Exhibit run August 2, 2011 - October 2, 2011 at The Half King in New York City.
Pressing ahead towards a united Europe, Romania began breaking down its physical and intellectual barriers, while tiny enclaves of human communities remained lying deep in its timeless corners. The historic will aimed to shorten a physical and intellectual distance, while these micro-communities continued to live their austere, disciplined lives by keeping to their ancient traditions and adjusting to the severity of nature’s laws. When Romania was generally preparing for change during the years preceding its 2007 accession to the European Union, in the regions sentenced to remain unchanged I was able to witness the eternal power of food shared together, a haystack piled up together and the existential reality of an animal driven home together – how deeply rooted the community of fate is where the joint salvage of a flooded house, life shared in a single room and bidding a communal farewell to the dead represent bonds of affinity woven with resolute integrity. The images document the invisible moments of a country today referred to as a member state in official EU diplomat-speak and as “the tattered and fantastic land of hope” by the Hungarian writer Péter Esterházy.
2005. Boys kickboxing on the main street of Buzescu. The gypsy community has created a bizarre cityscape here. They’ve erected pompous buildings to show off their wealth, but afterwards, prefer not to live in the structures, leaving many uninhabited. As I entered the village with the journalist we were greeted with this sight. The two guys stopped kickboxing when they saw us approaching with a camera in hand so I had to ask them to continue what they were doing before we arrived. It is interesting that in most parts of Romania the Gypsy population is almost always found on the periphery of the given town or city but here in Buzescu it is the opposite. Gypsies own the center of the village completely. There is a leader among the gypsies, called the Bulibasha who I had the opportunity to meet. We stumbled upon each other in front of his palace. He was wearing a tie completely made of fine gold and was excitedly awaiting the arrival of his new Bulibasha hat, which soon arrived, riding in the backseat by itself in a yellow Dacia.
2005. Couple standing in front of their home, which the floods made uninhabitable in Nanov village near Alexandria.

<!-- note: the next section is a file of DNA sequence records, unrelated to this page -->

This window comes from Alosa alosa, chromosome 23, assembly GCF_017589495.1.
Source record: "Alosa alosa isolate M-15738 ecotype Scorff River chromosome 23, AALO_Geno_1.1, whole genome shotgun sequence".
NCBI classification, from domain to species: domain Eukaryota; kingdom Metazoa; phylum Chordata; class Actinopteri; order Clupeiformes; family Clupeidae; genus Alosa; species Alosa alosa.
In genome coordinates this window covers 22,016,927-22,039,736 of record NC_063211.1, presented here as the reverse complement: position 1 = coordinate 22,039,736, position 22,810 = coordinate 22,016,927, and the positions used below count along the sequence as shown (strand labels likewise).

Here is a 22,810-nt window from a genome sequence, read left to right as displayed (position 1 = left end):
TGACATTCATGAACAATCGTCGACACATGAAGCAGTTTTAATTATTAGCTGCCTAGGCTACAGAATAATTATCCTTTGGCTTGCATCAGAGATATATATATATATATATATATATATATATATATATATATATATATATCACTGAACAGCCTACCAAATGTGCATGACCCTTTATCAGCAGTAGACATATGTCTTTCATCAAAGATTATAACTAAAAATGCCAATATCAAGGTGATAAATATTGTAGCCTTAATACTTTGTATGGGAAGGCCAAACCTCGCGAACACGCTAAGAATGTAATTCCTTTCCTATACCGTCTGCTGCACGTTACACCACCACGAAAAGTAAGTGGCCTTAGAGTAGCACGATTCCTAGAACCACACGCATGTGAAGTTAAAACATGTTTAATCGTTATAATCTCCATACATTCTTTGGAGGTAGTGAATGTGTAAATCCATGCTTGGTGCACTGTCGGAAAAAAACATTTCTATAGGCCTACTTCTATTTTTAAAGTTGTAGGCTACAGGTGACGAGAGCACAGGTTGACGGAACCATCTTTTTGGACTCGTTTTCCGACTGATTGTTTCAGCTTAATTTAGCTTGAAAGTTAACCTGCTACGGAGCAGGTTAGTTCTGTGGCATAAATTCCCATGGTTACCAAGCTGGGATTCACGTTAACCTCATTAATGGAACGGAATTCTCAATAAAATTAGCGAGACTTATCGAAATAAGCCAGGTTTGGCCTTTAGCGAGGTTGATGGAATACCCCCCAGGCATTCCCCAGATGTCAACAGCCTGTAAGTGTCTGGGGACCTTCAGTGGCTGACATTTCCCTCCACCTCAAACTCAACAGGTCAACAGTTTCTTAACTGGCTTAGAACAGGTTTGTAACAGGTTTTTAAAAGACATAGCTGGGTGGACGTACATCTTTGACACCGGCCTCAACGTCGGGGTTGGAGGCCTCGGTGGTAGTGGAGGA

2005. Car approaching a village through the riverbeds after the floods washed away the bridge of the only road leading to the village. A string of floods hit some two thirds of Romania’s territory in 2005.
2005. Woman returns home with goose under arm in Sapoca village. Bird flu threatening humans and fowls is a serious concern.
2005. Locals at the village Calvini sit under a tent put up in the rectory garden to feast on the day of St. Nicholas, the major patron saint of the Orthodox Church.
2006. Donnica Garleuleb of Damuc village, central Romania, stares through the unkempt plants sown by herself in the family’s garden. Every day, from her house window Donnica watches the gradual decline of the garden, once installed for her children. The children have left some years ago for work in Germany, like many others from the region.
2005. Old couple sit in their unheated living room in Vedea village close to the southern border. Bill Clinton looks on from the TV screen.
2005. Man about to descend from the top of a haystack. The centuries-old method of drying hay guarantees ample food for animals in the winter. Because of a lack of machinery, most farming work is carried out in the traditional way.
2006. Romanian orthodox nuns attend the Sunday religious service near Caianu. These nuns were heavily involved in social work providing food and clothing for those deeply in need. Their order owned a single car with which they randomly entered extremely dangerous, poor gypsy villages at night to throw out packages containing supplies. They did not even stop the car or else they probably would have been attacked.
2007. Lumberjacks rest near Sighisoara.
TOP PHOTO: 2005. Early on a winter morning, a young boy is off to work to saw wood for locals in Odobesti. This picture was taken a year before Romania’s accession into the European Union. For me this picture symbolized the road to a brighter world on which the young man sets off on, and takes a last glimpse back at his home country.